China and the west must now cooperate to achieve global Covid vaccine coverage
“Vaccine diplomacy” has evolved into a dirty phrase, not least in relation to China and the notion that its government could be exchanging ineffective jabs for geopolitical capital. At the weekend the G7 pledged just 1bn of the 11bn vaccines needed to immunise low- and middle-income countries, suggesting that the west cannot vaccinate the world alone. But, over the past month, international scientific and public health authorities have confirmed an exciting finding: despite the doubts of some critics, vaccines made by Chinese companies actually work. While they may remain ideological adversaries, China and the west now have no choice but to collaborate on vaccinating the world.
On 2 June, the World Health Organization finally approved Sinovac for emergency use. Just days earlier, China’s largest state-owned pharmaceutical manufacturer, Sinopharm, had released peer-reviewed phase III clinical trial data proving its vaccine’s efficacy to western sceptics – and had it published in the the Journal of the American Medical Association, no less. Phase III’s “golden seal” means that each vaccine is effective enough to be widely distributed. But critical gaps in safety data for patients over the age of 60 remain for both Sinovac and Sinopharm jabs. While significant, these data holes notably did not deter a major approval from the world’s highest public health authority. With only 6% of the globe fully vaccinated, the need for doses clearly outweighs the risks the vaccines may pose.
Both jabs’ efficacy has been publicly doubted; most recently when the UAE began offering a third Sinopharm “booster shot”. Vaccines produced in China – alongside the Chinese Military Academy of Medical Sciences’ partner producer CanSinoBio – have been largely ignored by the WHO’s Covax initiative, a multilateral attempt to vaccinate the developing world. According to reports, Sinopharm and Sinovac could have been clearer about dose availability or production capacity earlier on if they really wanted a bigger seat at the Covax table. But since April, the tragic Covid-19 situation in India has made doses from Covax’s largest supplier, Oxford/AstraZeneca, impossible to procure. Particularly in light of the underfunding pledged by leaders of G7 countries, the WHO has had little choice but to ask Sinopharm – and now Sinovac – for help, as the initiative trudges along towards vaccinating the world.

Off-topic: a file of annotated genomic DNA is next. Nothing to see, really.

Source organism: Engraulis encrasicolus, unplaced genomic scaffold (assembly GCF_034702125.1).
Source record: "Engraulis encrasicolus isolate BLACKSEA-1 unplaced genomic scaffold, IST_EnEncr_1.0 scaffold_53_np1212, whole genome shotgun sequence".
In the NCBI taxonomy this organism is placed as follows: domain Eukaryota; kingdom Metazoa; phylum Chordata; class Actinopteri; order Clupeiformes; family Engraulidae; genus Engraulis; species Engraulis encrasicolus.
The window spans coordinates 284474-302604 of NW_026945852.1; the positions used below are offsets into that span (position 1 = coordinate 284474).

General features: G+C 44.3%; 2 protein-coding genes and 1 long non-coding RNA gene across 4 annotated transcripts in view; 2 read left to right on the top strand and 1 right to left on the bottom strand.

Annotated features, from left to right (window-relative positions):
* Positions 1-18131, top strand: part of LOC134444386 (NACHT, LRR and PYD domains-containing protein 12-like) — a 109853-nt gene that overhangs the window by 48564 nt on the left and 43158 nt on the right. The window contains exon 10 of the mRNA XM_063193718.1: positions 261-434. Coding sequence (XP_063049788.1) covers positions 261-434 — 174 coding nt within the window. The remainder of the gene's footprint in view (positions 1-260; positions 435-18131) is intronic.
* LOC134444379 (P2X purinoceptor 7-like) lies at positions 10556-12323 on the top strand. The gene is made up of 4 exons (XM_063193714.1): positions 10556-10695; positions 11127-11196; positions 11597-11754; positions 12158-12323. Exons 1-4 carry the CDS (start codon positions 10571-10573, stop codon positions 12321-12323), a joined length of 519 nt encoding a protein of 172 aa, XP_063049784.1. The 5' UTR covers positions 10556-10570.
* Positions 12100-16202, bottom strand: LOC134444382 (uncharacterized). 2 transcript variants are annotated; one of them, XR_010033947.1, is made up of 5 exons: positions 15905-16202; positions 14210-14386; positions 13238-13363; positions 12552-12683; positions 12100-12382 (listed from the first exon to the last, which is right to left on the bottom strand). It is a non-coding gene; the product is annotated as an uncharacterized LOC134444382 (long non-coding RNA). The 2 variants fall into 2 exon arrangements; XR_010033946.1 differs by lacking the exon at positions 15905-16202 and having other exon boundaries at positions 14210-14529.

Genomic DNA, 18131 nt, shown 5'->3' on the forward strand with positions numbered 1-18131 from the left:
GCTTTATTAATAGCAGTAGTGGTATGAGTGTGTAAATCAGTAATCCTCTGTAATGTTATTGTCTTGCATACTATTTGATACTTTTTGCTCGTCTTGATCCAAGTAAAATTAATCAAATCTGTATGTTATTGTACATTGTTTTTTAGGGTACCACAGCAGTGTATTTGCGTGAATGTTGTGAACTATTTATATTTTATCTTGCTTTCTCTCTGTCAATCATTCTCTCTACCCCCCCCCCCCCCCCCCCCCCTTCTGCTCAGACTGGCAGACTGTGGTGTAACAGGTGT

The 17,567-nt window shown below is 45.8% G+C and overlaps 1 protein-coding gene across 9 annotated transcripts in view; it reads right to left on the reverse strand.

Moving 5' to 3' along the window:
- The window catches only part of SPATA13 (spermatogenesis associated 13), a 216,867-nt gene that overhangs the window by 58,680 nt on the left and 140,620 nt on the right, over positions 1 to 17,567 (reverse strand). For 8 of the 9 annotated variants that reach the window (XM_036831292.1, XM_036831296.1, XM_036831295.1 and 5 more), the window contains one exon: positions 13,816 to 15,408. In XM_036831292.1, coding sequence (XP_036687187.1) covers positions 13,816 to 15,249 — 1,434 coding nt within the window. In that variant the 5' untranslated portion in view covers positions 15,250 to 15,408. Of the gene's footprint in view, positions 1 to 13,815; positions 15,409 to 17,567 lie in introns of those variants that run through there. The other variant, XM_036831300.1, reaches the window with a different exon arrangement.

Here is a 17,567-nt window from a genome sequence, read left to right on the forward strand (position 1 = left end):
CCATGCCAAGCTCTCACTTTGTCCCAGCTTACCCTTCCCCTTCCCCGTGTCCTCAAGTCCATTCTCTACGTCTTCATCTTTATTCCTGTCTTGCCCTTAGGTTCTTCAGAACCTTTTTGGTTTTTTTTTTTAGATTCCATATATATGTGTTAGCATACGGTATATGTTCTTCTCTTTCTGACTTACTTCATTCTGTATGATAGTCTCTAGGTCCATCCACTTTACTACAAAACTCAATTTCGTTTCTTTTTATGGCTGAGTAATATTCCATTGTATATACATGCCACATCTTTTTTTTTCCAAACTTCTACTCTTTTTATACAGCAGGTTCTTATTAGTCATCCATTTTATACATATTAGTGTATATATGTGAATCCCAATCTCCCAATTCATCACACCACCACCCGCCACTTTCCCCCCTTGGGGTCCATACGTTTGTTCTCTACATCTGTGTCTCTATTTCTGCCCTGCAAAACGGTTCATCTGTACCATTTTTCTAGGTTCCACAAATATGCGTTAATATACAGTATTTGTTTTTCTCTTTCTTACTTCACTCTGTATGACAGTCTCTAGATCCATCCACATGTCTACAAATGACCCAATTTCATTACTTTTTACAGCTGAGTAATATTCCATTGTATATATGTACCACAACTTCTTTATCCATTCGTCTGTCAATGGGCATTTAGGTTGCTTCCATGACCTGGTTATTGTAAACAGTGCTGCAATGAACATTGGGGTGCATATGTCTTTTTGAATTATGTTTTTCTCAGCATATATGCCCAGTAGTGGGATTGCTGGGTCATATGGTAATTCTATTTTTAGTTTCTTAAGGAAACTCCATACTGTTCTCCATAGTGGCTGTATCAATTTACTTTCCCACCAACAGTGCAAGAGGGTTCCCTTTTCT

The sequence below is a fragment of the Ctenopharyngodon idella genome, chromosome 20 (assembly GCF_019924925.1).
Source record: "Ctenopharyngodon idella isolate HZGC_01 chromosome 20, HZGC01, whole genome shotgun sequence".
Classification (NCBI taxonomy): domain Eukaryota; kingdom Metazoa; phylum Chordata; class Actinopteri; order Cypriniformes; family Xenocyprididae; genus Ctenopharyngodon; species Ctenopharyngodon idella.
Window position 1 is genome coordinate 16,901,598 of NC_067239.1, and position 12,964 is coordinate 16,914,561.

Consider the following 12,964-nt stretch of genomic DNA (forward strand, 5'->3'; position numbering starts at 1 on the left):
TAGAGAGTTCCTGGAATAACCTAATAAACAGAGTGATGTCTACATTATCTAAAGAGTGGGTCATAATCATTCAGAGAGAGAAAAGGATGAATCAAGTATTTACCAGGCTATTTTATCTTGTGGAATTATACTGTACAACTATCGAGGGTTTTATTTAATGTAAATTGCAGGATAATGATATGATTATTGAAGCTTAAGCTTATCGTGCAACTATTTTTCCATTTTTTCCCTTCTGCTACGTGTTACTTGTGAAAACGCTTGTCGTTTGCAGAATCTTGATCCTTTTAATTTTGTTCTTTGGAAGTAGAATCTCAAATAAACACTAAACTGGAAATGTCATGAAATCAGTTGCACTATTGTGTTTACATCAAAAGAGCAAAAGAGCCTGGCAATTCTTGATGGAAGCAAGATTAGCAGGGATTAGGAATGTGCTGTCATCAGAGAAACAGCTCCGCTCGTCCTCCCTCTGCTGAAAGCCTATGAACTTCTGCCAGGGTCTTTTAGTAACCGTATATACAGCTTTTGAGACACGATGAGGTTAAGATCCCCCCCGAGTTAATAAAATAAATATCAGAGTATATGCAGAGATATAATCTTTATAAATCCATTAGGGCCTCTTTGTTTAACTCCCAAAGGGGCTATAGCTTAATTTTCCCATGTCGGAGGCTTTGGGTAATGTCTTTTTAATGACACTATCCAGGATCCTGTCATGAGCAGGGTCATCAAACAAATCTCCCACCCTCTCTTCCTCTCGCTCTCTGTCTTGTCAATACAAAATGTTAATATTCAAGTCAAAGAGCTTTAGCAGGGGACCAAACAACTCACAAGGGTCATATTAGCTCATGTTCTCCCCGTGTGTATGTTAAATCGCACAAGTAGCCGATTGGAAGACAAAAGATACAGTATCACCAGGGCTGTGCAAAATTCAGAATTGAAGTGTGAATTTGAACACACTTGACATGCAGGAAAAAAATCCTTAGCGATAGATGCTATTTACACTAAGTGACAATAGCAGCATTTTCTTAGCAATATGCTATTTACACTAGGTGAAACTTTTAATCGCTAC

If vaccines made in China could support gaps in Covax, then, what’s left of China’s vaccine diplomacy? Beijing is trying to halt the narrative that it wields doses for political power. The phrase “vaccine diplomacy” now only appears in Chinese media when it’s being used to condemn western commentary on the topic; a practice that China’s leading state-run news agency Xinhua calls “sinister”. Some of the Chinese population are increasingly concerned that vaccine diplomacy is becoming another “wolf warrior”, a phrase that many consider overtly demonising of China’s influence abroad. Users on Chinese social media giants WeChat, Weibo, and DouYin are actually more inclined to use the phrases “vaccine assistance” or “vaccine donation”.